I can highly recommend this picture book for children 4-8 years and below I have suggested other picture book biographies that have inspired me:
When my oldest daughter left home at 18 years old, I remember thinking to myself that there were so many things I had yet to tell her. Up until then, life had been full of learning experiences, but so much of it had been busy with the clutter of ordinary day to day living. Eating, sleeping, school, friendships, activities, family…the things that fill our days and calendars. I felt like I had focussed on the small things and not so much on the big things.
This picture book by Peter H. Reynolds starts at the beginning where we all start, babies in a world which we must learn to navigate. But instead of moulding ourselves to fit the world, he encourages us right from the start, to stay true and be ourselves, ready to embrace attributes which will carry us through life.
Each double spread explores a different inspirational quality: be adventurous, be connected, be different, be persistent, be kind, be understanding, be brave. Each precept is accompanied by a short paragraph and an illustration as an example of what it could look like.
I think my favorite spread is Be Brave: Try new things. Take a deep breath and plunge forward into new experiences. It gets easier every time you try. The illustration shows us a young boy peering over the edge of a diving board. You do need to be brave to take that leap into the unknown.
This is an uplifting picture book that reminds us to be the best person we can be as we go out into the world every day and gives us the vocabulary to start a conversation with a small someone you love.
I can highly recommend it for children 2-6 years and below are more suggestions about picture books which explore the themes of self-esteem, self-acceptance, persistence and individuality:
It’s not often that I come across a picture book that addresses so many teachable values in life. SumoKitty oozes wisdom about humility, resilience, resourcefulness, satisfaction, complacency, opportunism and the value of hard work. Not forgetting the importance of enjoying what you eat!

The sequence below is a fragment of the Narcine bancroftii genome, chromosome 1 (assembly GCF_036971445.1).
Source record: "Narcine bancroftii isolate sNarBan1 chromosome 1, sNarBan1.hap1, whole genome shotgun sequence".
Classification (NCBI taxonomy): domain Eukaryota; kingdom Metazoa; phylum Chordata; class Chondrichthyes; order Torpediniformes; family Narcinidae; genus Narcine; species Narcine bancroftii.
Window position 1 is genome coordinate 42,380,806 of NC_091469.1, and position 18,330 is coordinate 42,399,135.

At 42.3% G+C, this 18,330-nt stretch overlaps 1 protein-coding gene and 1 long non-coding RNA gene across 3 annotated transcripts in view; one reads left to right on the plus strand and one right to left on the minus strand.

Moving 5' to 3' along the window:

There are a number of wise sayings in the story, but my favourite one is at the beginning: “’Fall down seven times; get up eight’. It means never give up.”
No matter what your age, we can all benefit from hearing that once in our lives. Because who of us has not come to a crossroad, a decision that rests on staying or leaving, when either path seems right, and the only decision we have to make is choosing which way to go forward?
We meet SumoKitty as a stray, who wanders into the heya (training centre) of a group of sumo wrestlers. Enticed by the wonderful smells of fish, noodles and plates of chicken, SumoKitty takes up residence and enjoys feasting on the culinary delights that are served up daily. One day, however, he is caught by the Okamisan (manager of the heya). To eat and earn his keep, SumoKitty must now work and rid the centre of all the mice which Kuma the sumo wrestler is so fearful of.
SumoKitty does the job well and gets so fat and lazy, that the mice who were chased away, start to come back. Quick as a flash, SumoKitty is tossed out of the heya, and the good fortune which was so abundant, is lost once again.
Here is the lesson for SumoKitty: stay lost and become a stray for the second time or take the opportunity to learn from past mistakes and move toward his heart’s desire. With the help of his friend Kuma, who has his own fears to face, SumoKitty finds a way forward. It takes hard work, perseverance and dedication, but combined with a little ingenuity and courage, SumoKitty and Kuma stand tall again.
I can highly recommend this book for children 5-10 years, the illustrations cleverly enhance the text, SumoKitty is sooo cute, and there is a photo at the end of the story of Sox, the original SumoKitty!
Here are my recommendations for more stories about resilience and how the vicissitudes of life have been navigated by others.
I have recommended Ella Holcombe’s picture book about her experience in the Black Saturday fires of 2009, I would advise adults to read it before sharing Ella’s memories of this event with young readers.